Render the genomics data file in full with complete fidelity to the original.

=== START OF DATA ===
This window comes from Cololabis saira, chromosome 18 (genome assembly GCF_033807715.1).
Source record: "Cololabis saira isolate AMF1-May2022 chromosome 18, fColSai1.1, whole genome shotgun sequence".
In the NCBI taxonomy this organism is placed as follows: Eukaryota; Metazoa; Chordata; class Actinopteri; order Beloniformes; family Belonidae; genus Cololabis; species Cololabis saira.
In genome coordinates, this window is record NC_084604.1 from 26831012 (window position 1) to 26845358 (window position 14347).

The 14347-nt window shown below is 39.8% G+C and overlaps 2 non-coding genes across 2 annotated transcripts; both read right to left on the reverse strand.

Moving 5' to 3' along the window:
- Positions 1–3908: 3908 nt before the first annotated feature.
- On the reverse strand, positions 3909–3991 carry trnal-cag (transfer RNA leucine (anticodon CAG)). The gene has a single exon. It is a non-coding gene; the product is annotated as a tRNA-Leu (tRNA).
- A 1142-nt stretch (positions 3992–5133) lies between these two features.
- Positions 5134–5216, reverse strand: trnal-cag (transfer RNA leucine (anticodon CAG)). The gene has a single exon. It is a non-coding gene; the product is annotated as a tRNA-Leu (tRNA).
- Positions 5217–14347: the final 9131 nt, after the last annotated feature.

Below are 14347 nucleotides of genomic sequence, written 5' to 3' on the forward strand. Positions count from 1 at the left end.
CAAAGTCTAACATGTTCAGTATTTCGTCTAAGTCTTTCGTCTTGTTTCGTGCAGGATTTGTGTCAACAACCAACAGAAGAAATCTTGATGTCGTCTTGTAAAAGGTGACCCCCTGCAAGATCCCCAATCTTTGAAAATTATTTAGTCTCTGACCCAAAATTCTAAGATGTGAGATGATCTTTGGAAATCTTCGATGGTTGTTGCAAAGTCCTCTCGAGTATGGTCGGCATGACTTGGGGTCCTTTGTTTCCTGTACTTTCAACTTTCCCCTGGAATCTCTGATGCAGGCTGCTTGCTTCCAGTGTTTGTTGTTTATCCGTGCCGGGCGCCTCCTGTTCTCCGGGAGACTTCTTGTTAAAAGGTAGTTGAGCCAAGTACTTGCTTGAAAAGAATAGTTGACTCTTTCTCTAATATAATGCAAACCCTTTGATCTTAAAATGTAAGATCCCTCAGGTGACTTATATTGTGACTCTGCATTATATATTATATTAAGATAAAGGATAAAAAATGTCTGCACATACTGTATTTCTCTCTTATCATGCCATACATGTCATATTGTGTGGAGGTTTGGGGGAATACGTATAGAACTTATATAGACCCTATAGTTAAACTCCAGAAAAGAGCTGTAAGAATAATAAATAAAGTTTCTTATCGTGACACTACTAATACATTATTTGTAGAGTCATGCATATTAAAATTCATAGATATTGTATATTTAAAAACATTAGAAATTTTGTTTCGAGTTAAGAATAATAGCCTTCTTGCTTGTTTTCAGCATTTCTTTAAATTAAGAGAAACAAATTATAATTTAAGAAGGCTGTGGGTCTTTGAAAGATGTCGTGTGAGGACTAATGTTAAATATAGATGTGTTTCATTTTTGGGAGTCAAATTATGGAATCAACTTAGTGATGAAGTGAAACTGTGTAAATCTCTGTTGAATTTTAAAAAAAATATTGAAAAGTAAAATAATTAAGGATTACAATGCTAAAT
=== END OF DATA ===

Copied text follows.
This window comes from Cololabis saira, chromosome 18 (genome assembly GCF_033807715.1).
Source record: "Cololabis saira isolate AMF1-May2022 chromosome 18, fColSai1.1, whole genome shotgun sequence".
In the NCBI taxonomy this organism is placed as follows: Eukaryota; Metazoa; Chordata; class Actinopteri; order Beloniformes; family Belonidae; genus Cololabis; species Cololabis saira.
In genome coordinates, this window is record NC_084604.1 from 26831012 (window position 1) to 26845358 (window position 14347).

The 14347-nt window shown below is 39.8% G+C and overlaps 2 non-coding genes across 2 annotated transcripts; both read right to left on the reverse strand.

Moving 5' to 3' along the window:
- Positions 1–3908: 3908 nt before the first annotated feature.
- On the reverse strand, positions 3909–3991 carry trnal-cag (transfer RNA leucine (anticodon CAG)). The gene has a single exon. It is a non-coding gene; the product is annotated as a tRNA-Leu (tRNA).
- A 1142-nt stretch (positions 3992–5133) lies between these two features.
- Positions 5134–5216, reverse strand: trnal-cag (transfer RNA leucine (anticodon CAG)). The gene has a single exon. It is a non-coding gene; the product is annotated as a tRNA-Leu (tRNA).
- Positions 5217–14347: the final 9131 nt, after the last annotated feature.

Below are 14347 nucleotides of genomic sequence, written 5' to 3' on the forward strand. Positions count from 1 at the left end.
CAAAGTCTAACATGTTCAGTATTTCGTCTAAGTCTTTCGTCTTGTTTCGTGCAGGATTTGTGTCAACAACCAACAGAAGAAATCTTGATGTCGTCTTGTAAAAGGTGACCCCCTGCAAGATCCCCAATCTTTGAAAATTATTTAGTCTCTGACCCAAAATTCTAAGATGTGAGATGATCTTTGGAAATCTTCGATGGTTGTTGCAAAGTCCTCTCGAGTATGGTCGGCATGACTTGGGGTCCTTTGTTTCCTGTACTTTCAACTTTCCCCTGGAATCTCTGATGCAGGCTGCTTGCTTCCAGTGTTTGTTGTTTATCCGTGCCGGGCGCCTCCTGTTCTCCGGGAGACTTCTTGTTAAAAGGTAGTTGAGCCAAGTACTTGCTTGAAAAGAATAGTTGACTCTTTCTCTAATATAATGCAAACCCTTTGATCTTAAAATGTAAGATCCCTCAGGTGACTTATATTGTGACTCTGCATTATATATTATATTAAGATAAAGGATAAAAAATGTCTGCACATACTGTATTTCTCTCTTATCATGCCATACATGTCATATTGTGTGGAGGTTTGGGGGAATACGTATAGAACTTATATAGACCCTATAGTTAAACTCCAGAAAAGAGCTGTAAGAATAATAAATAAAGTTTCTTATCGTGACACTACTAATACATTATTTGTAGAGTCATGCATATTAAAATTCATAGATATTGTATATTTAAAAACATTAGAAATTTTGTTTCGAGTTAAGAATAATAGCCTTCTTGCTTGTTTTCAGCATTTCTTTAAATTAAGAGAAACAAATTATAATTTAAGAAGGCTGTGGGTCTTTGAAAGATGTCGTGTGAGGACTAATGTTAAATATAGATGTGTTTCATTTTTGGGAGTCAAATTATGGAATCAACTTAGTGATGAAGTGAAACTGTGTAAATCTCTGTTGAATTTTAAAAAAAATATTGAAAAGTAAAATAATTAAGGATTACAATGCTAAAT